In his Thursday address president-elect Biden announced $1.9 trillion economic recovery plan, but surprisingly, markets were not particularly excited about this. On the contrary, there was some doldrums. American indices closed in the red on Thursday, and the correctional motive has fed into to other markets today. Losses in European markets at the time of writing remain capped at 1 percent, oil quotes are noticeably lower. The dollar has recouped losses. Anticipated fiscal expansion in the US is pushing gold price up despite broad-based strengthening of greenback on Friday.
Jerome Powell said yesterday that it is premature to discuss when the Fed will begin to taper QE. This statement was expected since the Fed has no choice. If the government starts borrowing on the market again, the Central Bank will have to “collect” new debt on its balance sheet to maintain investors' appetite on the Treasury market. A side effect of this will be an increase in the money supply which is reflected in rising inflation expectations in the US and signs of a bond rout in Treasury market since the beginning on new year.
Powell warned that inflation will start to rise in the second quarter, so if inflation reports show positive aberrations from the forecasts, we still won’t be able to expect a switch to hawkish rhetoric from the Fed.
Claims for unemployment benefits for the previous week showed that the labor market is losing shape rather quickly: the number of initial claims increased from 787 to 965K. This is the highest value since August 2020. The number of continuing claims has also increased - by 141K.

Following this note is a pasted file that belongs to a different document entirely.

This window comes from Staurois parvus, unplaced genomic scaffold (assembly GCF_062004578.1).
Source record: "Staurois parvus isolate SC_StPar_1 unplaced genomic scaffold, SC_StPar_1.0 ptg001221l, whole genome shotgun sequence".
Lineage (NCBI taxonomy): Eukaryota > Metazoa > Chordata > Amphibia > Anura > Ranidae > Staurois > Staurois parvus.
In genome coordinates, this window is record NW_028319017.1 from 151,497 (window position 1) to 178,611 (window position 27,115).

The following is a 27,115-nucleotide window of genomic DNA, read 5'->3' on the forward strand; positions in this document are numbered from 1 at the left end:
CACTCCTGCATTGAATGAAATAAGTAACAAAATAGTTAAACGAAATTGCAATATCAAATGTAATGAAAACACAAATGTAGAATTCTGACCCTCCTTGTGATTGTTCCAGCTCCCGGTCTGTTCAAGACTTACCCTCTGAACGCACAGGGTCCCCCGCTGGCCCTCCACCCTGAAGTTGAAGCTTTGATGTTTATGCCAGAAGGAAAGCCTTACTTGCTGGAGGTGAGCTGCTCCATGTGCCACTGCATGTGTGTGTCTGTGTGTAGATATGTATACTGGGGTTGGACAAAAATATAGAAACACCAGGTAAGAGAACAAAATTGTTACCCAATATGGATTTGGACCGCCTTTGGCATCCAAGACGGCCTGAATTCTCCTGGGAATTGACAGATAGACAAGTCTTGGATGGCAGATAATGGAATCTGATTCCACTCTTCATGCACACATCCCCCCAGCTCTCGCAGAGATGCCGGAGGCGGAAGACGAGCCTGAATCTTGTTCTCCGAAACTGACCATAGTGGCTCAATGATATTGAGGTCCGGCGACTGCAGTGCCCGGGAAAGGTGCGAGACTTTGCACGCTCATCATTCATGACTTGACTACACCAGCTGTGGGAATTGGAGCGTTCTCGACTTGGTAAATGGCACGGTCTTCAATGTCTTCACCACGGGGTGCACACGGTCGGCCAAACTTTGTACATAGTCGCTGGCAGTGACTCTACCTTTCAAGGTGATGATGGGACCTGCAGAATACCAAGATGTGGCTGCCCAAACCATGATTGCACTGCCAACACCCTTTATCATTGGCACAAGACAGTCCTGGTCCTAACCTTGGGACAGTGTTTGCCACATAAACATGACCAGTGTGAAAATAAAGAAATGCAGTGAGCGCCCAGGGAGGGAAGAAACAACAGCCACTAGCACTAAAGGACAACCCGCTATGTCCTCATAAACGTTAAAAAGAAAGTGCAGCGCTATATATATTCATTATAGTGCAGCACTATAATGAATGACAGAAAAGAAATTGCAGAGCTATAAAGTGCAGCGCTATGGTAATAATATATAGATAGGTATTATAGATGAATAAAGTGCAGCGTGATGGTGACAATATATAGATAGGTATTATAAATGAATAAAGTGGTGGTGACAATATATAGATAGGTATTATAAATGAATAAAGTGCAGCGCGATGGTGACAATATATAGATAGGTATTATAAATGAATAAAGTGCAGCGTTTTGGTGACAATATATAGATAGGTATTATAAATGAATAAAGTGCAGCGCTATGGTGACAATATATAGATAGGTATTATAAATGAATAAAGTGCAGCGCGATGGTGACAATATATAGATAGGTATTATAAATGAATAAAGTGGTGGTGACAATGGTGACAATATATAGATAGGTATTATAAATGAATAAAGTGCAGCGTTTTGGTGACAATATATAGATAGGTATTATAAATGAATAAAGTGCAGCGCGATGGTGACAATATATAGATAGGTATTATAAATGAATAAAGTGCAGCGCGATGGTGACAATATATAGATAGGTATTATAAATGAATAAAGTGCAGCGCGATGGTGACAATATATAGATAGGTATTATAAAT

It is no coincidence that Biden said that the repair of economy will start from the labor market - we see that the need for support grows quickly there.
Today the market is expected to be sensitive to the December US retail sales print. Weak NFP prompted investors to expect slowing of consumption in December and hence negative surprise in retail sales. If it turns out that the weakening of the US labor market could not break the consumer potential in the US and the growth of retail sales turns out to be higher than the expected 0%, greenback will likely fall under pressure from revival of risk-on and risky assets will get out of the corrective spiral. The negative deviation of retail sales is likely to be discounted.
Together with the report on retail sales, we expect the report of U. of Michigan to shed light on consumer spending picture in the US. The report will provide estimates of consumer optimism and inflation expectations for December. In November, the consumer confidence index dropped significantly (80.7 points) and is expected to continue to decline in December (80 points). As in the case of retail sales, the negative surprise should have been priced in, but a positive deviation will likely spur demand for risk today, as it will allow revising the effect of the labor market slack in December on the US economy.
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